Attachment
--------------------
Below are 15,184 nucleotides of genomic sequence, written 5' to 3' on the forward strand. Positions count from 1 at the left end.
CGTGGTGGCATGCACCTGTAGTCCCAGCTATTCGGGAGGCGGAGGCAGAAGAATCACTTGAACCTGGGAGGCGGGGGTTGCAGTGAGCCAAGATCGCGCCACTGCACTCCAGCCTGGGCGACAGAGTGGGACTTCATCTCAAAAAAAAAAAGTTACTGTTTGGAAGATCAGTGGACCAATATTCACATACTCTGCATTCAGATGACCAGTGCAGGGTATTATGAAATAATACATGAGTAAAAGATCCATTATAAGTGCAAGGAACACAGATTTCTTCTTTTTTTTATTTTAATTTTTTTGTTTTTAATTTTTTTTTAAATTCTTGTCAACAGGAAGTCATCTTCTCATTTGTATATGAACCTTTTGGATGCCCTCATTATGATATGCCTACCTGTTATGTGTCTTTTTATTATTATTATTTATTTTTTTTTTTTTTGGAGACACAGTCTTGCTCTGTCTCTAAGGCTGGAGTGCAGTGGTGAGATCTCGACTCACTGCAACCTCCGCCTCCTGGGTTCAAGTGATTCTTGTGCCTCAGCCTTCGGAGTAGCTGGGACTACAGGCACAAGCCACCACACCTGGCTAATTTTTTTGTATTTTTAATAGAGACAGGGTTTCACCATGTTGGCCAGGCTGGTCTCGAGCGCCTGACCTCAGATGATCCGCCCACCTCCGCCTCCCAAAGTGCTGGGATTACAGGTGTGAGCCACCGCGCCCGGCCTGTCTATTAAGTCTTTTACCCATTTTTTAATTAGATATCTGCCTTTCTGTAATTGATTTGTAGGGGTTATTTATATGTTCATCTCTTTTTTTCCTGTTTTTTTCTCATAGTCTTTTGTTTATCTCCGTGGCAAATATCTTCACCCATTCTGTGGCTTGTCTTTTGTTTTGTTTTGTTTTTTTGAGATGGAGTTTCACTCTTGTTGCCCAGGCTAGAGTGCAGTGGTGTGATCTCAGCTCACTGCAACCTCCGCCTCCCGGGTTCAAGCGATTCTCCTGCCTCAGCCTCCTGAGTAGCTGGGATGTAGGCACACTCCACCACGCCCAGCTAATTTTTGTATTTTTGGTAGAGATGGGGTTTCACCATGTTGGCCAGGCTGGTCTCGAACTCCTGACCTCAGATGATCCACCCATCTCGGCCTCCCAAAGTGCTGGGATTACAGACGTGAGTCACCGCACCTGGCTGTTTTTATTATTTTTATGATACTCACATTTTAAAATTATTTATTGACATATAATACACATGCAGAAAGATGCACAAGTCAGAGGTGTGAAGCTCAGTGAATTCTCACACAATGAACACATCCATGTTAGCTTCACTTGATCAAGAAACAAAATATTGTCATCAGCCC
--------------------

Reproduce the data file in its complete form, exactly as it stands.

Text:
Below are 15,184 nucleotides of genomic sequence, written 5' to 3' on the forward strand. Positions count from 1 at the left end.
CGTGGTGGCATGCACCTGTAGTCCCAGCTATTCGGGAGGCGGAGGCAGAAGAATCACTTGAACCTGGGAGGCGGGGGTTGCAGTGAGCCAAGATCGCGCCACTGCACTCCAGCCTGGGCGACAGAGTGGGACTTCATCTCAAAAAAAAAAAGTTACTGTTTGGAAGATCAGTGGACCAATATTCACATACTCTGCATTCAGATGACCAGTGCAGGGTATTATGAAATAATACATGAGTAAAAGATCCATTATAAGTGCAAGGAACACAGATTTCTTCTTTTTTTTATTTTAATTTTTTTGTTTTTAATTTTTTTTTAAATTCTTGTCAACAGGAAGTCATCTTCTCATTTGTATATGAACCTTTTGGATGCCCTCATTATGATATGCCTACCTGTTATGTGTCTTTTTATTATTATTATTTATTTTTTTTTTTTTTGGAGACACAGTCTTGCTCTGTCTCTAAGGCTGGAGTGCAGTGGTGAGATCTCGACTCACTGCAACCTCCGCCTCCTGGGTTCAAGTGATTCTTGTGCCTCAGCCTTCGGAGTAGCTGGGACTACAGGCACAAGCCACCACACCTGGCTAATTTTTTTGTATTTTTAATAGAGACAGGGTTTCACCATGTTGGCCAGGCTGGTCTCGAGCGCCTGACCTCAGATGATCCGCCCACCTCCGCCTCCCAAAGTGCTGGGATTACAGGTGTGAGCCACCGCGCCCGGCCTGTCTATTAAGTCTTTTACCCATTTTTTAATTAGATATCTGCCTTTCTGTAATTGATTTGTAGGGGTTATTTATATGTTCATCTCTTTTTTTCCTGTTTTTTTCTCATAGTCTTTTGTTTATCTCCGTGGCAAATATCTTCACCCATTCTGTGGCTTGTCTTTTGTTTTGTTTTGTTTTTTTGAGATGGAGTTTCACTCTTGTTGCCCAGGCTAGAGTGCAGTGGTGTGATCTCAGCTCACTGCAACCTCCGCCTCCCGGGTTCAAGCGATTCTCCTGCCTCAGCCTCCTGAGTAGCTGGGATGTAGGCACACTCCACCACGCCCAGCTAATTTTTGTATTTTTGGTAGAGATGGGGTTTCACCATGTTGGCCAGGCTGGTCTCGAACTCCTGACCTCAGATGATCCACCCATCTCGGCCTCCCAAAGTGCTGGGATTACAGACGTGAGTCACCGCACCTGGCTGTTTTTATTATTTTTATGATACTCACATTTTAAAATTATTTATTGACATATAATACACATGCAGAAAGATGCACAAGTCAGAGGTGTGAAGCTCAGTGAATTCTCACACAATGAACACATCCATGTTAGCTTCACTTGATCAAGAAACAAAATATTGTCATCAGCCC